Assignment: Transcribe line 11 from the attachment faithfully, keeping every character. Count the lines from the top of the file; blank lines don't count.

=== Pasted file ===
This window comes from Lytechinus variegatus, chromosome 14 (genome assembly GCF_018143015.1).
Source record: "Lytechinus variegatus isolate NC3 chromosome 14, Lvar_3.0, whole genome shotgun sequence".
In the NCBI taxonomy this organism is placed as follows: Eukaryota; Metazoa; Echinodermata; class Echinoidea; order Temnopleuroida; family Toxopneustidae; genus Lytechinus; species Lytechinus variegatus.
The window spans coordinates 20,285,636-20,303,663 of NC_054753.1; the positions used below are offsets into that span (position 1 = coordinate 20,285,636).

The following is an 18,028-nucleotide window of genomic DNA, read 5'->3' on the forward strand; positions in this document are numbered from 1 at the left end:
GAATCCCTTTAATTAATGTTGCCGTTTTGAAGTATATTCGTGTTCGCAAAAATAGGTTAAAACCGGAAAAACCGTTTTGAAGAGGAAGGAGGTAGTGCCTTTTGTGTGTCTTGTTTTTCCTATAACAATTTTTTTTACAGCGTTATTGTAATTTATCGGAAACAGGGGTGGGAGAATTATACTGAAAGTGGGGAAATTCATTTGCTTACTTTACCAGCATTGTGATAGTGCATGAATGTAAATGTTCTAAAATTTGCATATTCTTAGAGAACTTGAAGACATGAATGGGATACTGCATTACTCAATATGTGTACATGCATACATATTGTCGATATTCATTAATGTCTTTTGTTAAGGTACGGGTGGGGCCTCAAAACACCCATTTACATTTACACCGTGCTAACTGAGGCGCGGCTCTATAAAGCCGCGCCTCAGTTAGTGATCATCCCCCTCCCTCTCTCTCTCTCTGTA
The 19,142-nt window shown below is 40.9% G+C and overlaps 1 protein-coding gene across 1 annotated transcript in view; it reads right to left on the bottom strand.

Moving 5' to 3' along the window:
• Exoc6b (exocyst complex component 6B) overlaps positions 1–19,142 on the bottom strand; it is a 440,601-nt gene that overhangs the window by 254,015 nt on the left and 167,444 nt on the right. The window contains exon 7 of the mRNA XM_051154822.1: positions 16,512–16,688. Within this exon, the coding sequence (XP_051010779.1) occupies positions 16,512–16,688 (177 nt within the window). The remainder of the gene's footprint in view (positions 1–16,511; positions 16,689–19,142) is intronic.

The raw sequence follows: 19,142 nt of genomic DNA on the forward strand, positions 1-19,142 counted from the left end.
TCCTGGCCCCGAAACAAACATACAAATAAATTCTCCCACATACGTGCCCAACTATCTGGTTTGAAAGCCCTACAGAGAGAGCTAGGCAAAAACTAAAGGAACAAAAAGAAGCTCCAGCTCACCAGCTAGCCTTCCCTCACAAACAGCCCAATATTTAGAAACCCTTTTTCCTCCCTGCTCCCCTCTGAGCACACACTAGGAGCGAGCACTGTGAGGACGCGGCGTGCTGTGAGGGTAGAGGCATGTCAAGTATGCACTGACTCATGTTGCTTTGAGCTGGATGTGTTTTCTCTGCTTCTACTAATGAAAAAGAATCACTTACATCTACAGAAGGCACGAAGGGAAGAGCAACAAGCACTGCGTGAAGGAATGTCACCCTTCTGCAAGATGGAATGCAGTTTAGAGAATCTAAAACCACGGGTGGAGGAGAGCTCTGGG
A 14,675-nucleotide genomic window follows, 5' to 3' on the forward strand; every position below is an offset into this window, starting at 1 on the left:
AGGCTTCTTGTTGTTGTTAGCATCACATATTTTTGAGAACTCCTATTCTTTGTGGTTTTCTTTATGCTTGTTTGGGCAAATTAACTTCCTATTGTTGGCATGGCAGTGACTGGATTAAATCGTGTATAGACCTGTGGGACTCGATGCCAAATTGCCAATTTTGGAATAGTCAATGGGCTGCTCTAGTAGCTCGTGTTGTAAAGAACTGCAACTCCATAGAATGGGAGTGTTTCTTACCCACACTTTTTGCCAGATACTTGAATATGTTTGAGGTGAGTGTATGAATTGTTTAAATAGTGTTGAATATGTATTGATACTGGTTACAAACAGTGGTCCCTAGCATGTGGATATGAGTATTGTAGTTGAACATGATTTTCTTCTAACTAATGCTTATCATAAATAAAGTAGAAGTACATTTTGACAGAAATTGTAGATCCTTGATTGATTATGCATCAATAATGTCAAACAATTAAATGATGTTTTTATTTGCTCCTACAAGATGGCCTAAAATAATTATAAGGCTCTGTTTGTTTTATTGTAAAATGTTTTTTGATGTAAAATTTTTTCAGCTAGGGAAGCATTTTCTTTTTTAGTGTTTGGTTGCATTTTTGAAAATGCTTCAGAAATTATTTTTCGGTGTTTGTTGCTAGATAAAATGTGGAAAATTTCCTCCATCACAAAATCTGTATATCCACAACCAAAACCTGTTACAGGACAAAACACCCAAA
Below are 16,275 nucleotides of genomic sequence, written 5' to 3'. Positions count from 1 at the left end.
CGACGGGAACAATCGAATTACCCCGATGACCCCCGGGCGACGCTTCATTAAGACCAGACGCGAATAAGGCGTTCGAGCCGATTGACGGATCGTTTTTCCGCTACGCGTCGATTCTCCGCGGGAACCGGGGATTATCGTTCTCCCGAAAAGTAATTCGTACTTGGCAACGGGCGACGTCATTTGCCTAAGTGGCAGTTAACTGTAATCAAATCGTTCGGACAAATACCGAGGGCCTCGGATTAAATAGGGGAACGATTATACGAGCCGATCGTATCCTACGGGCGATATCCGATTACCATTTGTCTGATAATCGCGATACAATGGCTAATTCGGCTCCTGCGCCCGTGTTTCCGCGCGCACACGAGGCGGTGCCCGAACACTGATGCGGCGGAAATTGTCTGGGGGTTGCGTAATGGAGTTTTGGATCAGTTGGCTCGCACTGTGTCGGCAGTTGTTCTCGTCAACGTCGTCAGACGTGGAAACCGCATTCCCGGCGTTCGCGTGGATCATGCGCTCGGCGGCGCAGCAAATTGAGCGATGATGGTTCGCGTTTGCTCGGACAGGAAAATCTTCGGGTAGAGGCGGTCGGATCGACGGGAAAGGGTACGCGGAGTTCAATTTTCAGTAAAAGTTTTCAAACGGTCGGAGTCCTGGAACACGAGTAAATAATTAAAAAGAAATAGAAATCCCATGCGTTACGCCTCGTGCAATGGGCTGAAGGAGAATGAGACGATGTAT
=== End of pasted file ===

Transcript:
TCCTGGCCCCGAAACAAACATACAAATAAATTCTCCCACATACGTGCCCAACTATCTGGTTTGAAAGCCCTACAGAGAGAGCTAGGCAAAAACTAAAGGAACAAAAAGAAGCTCCAGCTCACCAGCTAGCCTTCCCTCACAAACAGCCCAATATTTAGAAACCCTTTTTCCTCCCTGCTCCCCTCTGAGCACACACTAGGAGCGAGCACTGTGAGGACGCGGCGTGCTGTGAGGGTAGAGGCATGTCAAGTATGCACTGACTCATGTTGCTTTGAGCTGGATGTGTTTTCTCTGCTTCTACTAATGAAAAAGAATCACTTACATCTACAGAAGGCACGAAGGGAAGAGCAACAAGCACTGCGTGAAGGAATGTCACCCTTCTGCAAGATGGAATGCAGTTTAGAGAATCTAAAACCACGGGTGGAGGAGAGCTCTGGG